How do we respond when a teenager kills herself because her family refused to accept the gender she identified as? The tragic story of Leelah Alcorn, a transgender girl who committed suicide after years of anguish over her family’s refusal to acknowledge her, can hopefully shed some light on this question. Rather than use religious faith as an excuse to suppress the instinctive longings and identities of young people, we should re-examine the rational grounds of those beliefs in the first place, because if we do not, we deny the fundamental truth of who these young people are, potentially driving them to take their own lives.
A Secret Life of Despair
Leelah was born a male and given the name of Joshua. In a blog she scheduled to be posted shortly after her suicide, she wrote that she knew she was a girl ever since the age of 4. She only told her mother how she felt once—the response was enough to shut her down and cause her to retreat into her own world until the denial of her existence as a girl drove her to fling herself in front of a tractor-trailer on a remote road near her home in a small Ohio town. Her mother still refuses to acknowledge her daughter’s gender identity, even in death, citing her own religious beliefs to legitimize her position: “[w]e don’t support that, religiously” but has said about Leelah, “we told him that we loved him unconditionally. We loved him no matter what. I loved my son. People need to know that I loved him. He was a good kid, a good boy”.
Leelah’s teenage years were spent seeing therapists following her revelation to her parents. But those therapy sessions only reinforced the teachings and attitudes that caused her so much anguish. In her blog post, she wrote, “My mom started taking me to a therapist, but would only take me to [C]hristian therapists, (who were all very biased) so I never actually got the therapy I needed to cure me of my depression”, point out that “I only got more Christians telling me that I was selfish and wrong and that I should look to God for help”. Rather than seek therapists who would help them examine their own beliefs on the basis of compassionate reasoning and sound science, Leelah’s parents consulted those who would tell them what they wanted to hear.
The Danger as a Role Model
Despite our sympathy for Leelah, we must resist the urge to posthumously turn her into a spokesperson for transgender issues. She is, after all, ultimately responsible for her own death, though not solely responsible. The failures of the authority figures in Leelah’s life do not excuse the wrongness of her suicide.
Leelah wrote in her suicide note that she hoped her death would be meaningful; that it would inspire real change. We hope for the same change, yet disagree that Leelah should be seen as inspirational. The last thing other suicidal people need to hear is that there is a chance that if they end their lives, the world could be a better place. As is, about 43% of transgendered individuals attempt suicide at some point.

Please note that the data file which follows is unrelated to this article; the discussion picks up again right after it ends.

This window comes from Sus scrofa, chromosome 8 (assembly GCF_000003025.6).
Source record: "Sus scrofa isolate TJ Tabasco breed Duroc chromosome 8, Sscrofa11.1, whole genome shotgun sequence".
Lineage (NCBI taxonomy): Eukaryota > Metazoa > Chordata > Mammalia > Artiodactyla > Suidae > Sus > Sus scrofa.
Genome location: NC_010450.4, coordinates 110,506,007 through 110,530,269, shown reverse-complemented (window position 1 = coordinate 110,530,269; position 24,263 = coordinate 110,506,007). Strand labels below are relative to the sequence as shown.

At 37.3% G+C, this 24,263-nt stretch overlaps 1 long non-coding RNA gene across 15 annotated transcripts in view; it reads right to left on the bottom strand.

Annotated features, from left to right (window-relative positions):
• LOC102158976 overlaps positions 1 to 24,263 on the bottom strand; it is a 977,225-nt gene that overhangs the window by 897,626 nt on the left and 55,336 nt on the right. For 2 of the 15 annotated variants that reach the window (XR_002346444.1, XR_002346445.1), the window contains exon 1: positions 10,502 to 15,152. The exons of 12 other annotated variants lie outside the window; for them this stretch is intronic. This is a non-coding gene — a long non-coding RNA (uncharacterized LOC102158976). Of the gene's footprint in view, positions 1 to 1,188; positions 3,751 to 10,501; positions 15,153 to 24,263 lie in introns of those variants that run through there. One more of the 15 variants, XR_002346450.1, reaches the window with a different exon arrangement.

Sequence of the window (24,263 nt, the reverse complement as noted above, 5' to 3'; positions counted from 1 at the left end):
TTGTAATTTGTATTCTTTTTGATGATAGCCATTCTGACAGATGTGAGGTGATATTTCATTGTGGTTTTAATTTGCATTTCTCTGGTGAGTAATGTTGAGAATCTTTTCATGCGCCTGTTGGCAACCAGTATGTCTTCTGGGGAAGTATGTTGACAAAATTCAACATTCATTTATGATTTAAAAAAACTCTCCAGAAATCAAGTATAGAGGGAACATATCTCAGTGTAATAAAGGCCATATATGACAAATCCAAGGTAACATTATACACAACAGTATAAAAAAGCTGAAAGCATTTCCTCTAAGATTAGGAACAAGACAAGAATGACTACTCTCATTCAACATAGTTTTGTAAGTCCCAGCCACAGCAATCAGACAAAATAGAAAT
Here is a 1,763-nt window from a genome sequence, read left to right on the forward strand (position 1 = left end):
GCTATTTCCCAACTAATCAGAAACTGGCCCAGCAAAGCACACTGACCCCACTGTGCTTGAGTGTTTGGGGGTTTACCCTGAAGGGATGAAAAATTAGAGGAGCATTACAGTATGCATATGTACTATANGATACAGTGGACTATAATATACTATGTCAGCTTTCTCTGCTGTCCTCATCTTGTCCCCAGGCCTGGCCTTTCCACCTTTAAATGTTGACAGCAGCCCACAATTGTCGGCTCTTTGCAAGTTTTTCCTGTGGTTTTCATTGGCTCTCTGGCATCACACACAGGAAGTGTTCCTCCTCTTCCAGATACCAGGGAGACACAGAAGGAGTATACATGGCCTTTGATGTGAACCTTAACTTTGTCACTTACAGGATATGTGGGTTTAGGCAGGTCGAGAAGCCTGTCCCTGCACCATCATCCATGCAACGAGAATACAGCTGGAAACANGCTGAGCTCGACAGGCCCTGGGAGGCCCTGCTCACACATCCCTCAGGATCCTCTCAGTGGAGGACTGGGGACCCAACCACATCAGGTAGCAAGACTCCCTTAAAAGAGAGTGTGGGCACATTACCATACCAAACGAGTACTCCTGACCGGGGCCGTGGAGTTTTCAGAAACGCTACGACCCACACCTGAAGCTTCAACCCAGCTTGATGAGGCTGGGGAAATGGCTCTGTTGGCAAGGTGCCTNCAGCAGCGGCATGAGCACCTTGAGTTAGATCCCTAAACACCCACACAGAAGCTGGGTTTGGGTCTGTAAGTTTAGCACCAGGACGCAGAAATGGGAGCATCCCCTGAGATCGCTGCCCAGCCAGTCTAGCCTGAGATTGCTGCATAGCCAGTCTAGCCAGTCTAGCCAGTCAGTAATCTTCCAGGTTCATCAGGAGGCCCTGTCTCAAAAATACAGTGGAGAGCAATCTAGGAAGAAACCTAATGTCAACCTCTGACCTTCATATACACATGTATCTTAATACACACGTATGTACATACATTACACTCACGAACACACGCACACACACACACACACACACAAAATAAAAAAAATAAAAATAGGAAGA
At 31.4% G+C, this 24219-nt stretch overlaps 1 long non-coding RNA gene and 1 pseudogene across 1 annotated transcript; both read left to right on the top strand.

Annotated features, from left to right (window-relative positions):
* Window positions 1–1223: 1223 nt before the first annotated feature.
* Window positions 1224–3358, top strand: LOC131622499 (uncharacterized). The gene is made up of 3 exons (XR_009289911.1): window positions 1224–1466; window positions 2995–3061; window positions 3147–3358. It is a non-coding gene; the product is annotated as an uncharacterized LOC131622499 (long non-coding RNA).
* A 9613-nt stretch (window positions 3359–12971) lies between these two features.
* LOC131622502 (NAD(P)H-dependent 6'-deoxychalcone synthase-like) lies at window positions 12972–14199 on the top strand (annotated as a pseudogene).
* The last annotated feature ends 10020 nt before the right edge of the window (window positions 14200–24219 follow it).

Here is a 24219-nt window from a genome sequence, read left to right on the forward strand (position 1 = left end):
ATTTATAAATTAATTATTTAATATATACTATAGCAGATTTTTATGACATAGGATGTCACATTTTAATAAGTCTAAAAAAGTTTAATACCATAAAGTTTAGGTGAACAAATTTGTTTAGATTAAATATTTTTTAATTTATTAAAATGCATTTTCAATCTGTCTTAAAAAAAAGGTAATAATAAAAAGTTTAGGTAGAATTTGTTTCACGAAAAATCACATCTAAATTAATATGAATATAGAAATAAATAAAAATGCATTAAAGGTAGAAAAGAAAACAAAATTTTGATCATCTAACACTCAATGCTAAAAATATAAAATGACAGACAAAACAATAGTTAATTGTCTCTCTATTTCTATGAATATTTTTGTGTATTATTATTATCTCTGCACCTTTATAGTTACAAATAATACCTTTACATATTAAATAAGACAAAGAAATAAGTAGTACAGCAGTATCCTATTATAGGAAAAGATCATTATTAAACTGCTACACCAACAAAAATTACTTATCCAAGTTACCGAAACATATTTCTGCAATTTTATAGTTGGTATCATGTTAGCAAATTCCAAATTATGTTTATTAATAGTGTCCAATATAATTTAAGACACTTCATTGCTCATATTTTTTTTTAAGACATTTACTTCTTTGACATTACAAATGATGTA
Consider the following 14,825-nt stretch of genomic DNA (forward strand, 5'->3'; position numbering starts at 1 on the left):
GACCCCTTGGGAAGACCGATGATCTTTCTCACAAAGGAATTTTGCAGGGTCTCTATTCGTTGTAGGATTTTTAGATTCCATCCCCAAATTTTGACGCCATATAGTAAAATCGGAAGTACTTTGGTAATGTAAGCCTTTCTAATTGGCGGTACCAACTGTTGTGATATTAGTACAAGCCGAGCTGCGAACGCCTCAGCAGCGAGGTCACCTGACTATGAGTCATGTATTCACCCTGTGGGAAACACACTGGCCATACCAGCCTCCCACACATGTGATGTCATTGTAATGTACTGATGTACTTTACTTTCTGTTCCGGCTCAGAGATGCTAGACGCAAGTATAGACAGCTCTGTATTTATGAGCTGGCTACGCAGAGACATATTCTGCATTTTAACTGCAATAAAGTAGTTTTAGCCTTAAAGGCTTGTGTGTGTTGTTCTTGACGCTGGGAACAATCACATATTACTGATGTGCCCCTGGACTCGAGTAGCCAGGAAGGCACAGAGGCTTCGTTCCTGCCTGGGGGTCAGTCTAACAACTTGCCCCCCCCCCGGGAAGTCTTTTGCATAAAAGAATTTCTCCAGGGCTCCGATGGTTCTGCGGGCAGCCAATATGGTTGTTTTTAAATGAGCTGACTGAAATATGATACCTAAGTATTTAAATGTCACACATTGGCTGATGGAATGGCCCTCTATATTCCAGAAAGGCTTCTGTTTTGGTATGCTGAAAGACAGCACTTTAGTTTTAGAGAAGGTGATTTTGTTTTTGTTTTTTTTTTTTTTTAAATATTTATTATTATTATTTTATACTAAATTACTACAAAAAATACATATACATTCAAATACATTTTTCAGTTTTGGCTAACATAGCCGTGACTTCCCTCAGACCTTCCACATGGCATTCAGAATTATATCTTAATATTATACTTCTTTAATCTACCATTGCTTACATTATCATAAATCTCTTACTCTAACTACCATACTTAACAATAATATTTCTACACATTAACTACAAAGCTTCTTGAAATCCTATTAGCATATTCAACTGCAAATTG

Re-examining Religious Texts
If people of faith truly care about the well-being of transgender youth, they will stop cherry-picking Biblical passages which reinforce their bias against gender nonconformity, and instead explore passages which teach them unconditional love. For such passages do indeed exist. “Anyone who does not provide for their relatives, and especially for their own household, has denied the faith and is worse than an unbeliever”, says 1 Timothy 5:8, while 1 Samuel 16:7 states that “The Lord does not look at the things people look at. People look at the outward appearance, but the Lord looks at the heart”.
But is it really necessary to show how Christianity teaches acceptance of transgender identities in the first place? Even if it does not, this does not render such identities invalid; it only means some Christians have an enormous amount to learn about gender dysphoria, and of the subjective experiences of transgender people. The validity of transgender identity is not contingent upon religious teachings any more than homosexuality, gender equality, or anything else—it stands on its own merits, on the capacity of others to allow such individuals to flourish, and not on ancient beliefs about the natural order of things, which have sometimes proved scientifically unfounded and even detrimental to the well-being and happiness of people.
Our priority is not to soothe the sensibilities of religious fundamentalists who judge others as “wrong” because they do not conform to ancient notions of gender; it is to support those who have been cruelly maligned, neglected, and tormented for falling outside that script. It is to challenge the deep-seated beliefs of well-meaning but stubborn parents, and to embrace the self-professed identities of their children. It is to affirm and celebrate with abandon the beautiful people they already are. Some people will never change their minds because their beliefs hold complete sway over their entire mindset, but this is one, very big way we can remember Leelah Alcorn and help the many others like her who lead silent, secret lives of pain.
The Daily Beast